Rose Cason, director and choreographer of “A Touch of Polynesia,” and her colorfully-costumed dancers bring the exotic dances of central and southern Pacific Ocean indigenous peoples to Oak Knoll Park in Cypress.
The colorful costumes reflect the beautiful colors of nature found in Polynesia.
Polynesia embraces more than a thousand islands separated by hundreds of miles of open ocean but united by culture, including dance styles like the hula from Hawaii and Tahitian dance from French Polynesia. Dancers use their arms and hands as a way of communicating through dance.
Both Polynesian men and women dance as a social activity, but the choreography for males and females often differ strikingly.
Come and enjoy “A Touch of Polynesia” performing dances from Hawaii, Tahiti and New Zealand on the Cypress Festival main stage at 10:30 a.m. on Saturday, July 28.
The Festival is held at Oak Knoll Park, 5700 Orange Ave. (west of Valley View St.) in Cypress. For more information, visit the Festival website at www.cypressfestival.com.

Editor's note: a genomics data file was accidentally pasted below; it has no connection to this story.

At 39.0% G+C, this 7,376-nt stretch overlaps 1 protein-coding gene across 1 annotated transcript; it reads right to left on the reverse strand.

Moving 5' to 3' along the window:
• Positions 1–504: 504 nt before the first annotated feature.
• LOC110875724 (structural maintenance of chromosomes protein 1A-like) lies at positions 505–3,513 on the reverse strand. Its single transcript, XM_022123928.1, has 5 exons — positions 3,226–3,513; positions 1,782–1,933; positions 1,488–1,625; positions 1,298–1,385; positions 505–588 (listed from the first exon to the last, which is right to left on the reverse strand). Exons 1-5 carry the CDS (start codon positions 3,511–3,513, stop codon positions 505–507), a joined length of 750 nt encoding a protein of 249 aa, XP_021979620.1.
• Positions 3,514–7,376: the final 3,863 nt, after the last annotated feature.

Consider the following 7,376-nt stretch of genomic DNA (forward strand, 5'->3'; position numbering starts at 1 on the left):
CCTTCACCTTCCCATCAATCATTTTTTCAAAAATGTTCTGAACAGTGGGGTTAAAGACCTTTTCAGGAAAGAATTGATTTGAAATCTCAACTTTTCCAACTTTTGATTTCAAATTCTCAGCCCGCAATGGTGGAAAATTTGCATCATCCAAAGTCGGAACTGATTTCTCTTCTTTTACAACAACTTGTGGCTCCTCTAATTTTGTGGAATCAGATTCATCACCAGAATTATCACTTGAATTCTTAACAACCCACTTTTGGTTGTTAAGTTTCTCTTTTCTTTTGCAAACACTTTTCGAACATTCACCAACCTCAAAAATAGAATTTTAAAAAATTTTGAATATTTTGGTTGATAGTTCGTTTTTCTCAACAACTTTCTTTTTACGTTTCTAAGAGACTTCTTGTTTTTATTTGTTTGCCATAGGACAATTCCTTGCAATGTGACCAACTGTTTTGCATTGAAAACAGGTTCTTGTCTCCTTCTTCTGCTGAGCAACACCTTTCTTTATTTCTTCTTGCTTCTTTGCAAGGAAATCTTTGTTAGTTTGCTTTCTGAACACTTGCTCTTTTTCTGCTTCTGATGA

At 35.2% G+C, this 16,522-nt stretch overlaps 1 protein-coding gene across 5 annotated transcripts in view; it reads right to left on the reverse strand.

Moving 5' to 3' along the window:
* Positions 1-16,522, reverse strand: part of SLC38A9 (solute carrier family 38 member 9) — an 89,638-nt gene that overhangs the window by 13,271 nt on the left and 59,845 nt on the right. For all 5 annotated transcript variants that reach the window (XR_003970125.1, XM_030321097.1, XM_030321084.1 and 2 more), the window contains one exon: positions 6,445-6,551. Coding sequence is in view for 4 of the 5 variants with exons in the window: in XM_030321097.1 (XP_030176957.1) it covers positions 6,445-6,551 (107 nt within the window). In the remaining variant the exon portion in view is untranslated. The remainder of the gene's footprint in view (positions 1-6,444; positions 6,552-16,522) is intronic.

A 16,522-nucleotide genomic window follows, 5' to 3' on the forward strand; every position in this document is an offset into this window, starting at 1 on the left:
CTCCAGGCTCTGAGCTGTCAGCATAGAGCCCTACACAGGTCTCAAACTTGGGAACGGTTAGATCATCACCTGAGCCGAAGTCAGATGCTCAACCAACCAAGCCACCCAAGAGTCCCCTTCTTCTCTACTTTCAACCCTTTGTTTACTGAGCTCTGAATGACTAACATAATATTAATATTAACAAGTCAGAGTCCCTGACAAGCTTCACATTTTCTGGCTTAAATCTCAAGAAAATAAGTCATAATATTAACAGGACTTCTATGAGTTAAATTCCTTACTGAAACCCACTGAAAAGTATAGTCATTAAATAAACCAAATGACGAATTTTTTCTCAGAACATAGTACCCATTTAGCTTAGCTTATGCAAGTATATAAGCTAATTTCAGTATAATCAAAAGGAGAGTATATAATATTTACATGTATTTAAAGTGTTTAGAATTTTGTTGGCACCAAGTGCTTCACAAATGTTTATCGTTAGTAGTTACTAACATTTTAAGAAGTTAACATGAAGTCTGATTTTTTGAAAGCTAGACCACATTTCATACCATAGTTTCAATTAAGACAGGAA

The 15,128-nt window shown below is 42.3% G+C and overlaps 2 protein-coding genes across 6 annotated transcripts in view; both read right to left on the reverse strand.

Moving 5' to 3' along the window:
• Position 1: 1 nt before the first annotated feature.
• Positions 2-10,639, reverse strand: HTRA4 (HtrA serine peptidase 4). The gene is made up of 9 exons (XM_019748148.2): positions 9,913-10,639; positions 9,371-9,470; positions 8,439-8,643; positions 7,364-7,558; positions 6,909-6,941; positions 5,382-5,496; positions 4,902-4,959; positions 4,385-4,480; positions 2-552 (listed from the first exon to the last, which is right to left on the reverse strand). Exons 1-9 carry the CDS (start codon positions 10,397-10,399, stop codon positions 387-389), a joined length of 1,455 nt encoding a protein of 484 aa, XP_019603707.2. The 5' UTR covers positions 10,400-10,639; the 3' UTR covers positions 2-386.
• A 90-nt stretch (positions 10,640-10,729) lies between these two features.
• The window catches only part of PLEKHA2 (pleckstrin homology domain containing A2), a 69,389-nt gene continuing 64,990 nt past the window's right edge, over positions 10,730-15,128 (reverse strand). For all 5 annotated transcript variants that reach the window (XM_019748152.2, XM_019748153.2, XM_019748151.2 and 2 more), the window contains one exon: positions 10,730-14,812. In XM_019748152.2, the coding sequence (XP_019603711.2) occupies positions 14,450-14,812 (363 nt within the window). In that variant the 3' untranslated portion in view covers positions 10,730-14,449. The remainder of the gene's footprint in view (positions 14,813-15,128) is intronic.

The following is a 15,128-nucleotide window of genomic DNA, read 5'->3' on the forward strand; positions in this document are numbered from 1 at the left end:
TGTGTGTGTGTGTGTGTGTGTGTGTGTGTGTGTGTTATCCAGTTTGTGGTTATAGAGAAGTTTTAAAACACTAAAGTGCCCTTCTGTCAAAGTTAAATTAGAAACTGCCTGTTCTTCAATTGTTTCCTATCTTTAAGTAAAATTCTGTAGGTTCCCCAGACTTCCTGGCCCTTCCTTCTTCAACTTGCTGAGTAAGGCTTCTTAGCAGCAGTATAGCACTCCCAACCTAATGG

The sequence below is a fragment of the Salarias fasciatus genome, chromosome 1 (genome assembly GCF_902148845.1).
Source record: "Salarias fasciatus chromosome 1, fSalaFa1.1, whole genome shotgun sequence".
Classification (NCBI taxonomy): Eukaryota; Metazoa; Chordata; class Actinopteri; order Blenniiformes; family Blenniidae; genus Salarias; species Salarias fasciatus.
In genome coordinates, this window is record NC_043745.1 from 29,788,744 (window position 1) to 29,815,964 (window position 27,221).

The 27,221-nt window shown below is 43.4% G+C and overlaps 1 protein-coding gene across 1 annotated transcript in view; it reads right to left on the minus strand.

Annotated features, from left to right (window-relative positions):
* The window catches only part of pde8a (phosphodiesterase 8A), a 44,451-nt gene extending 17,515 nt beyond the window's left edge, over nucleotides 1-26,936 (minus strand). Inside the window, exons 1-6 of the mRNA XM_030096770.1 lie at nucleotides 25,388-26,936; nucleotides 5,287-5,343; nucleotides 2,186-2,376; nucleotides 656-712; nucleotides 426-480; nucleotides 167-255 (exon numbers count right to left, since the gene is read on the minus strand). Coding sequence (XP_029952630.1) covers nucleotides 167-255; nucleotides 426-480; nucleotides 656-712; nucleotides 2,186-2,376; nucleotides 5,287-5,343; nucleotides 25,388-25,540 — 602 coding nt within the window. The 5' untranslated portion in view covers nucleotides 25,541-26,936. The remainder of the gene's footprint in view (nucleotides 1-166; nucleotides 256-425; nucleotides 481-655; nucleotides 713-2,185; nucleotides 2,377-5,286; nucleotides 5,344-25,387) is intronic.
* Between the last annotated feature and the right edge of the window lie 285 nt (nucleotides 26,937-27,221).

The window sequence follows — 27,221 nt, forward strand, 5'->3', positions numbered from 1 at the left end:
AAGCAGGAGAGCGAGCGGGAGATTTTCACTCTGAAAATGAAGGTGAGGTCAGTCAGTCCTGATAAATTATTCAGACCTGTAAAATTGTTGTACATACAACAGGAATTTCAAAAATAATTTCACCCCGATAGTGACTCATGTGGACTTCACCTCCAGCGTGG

Photo Caption: Enjoy exotic dances of the Pacific Islands performed by “A Touch of Polynesia” at the Cypress Community Festival on Saturday July 28.
Photo Caption: “A Touch of Polynesia” will demonstrate dances from Hawaii, Tahiti and New Zealand starting at 10:30 a.m. on Saturday, July 28 at Oak Knoll Park in Cypress.
Photo Caption: The colorful costumes of Rose Carson’s “A Touch of Polynesia” dancers reflect the kaleidoscope of beautiful shades of nature found on faraway islands.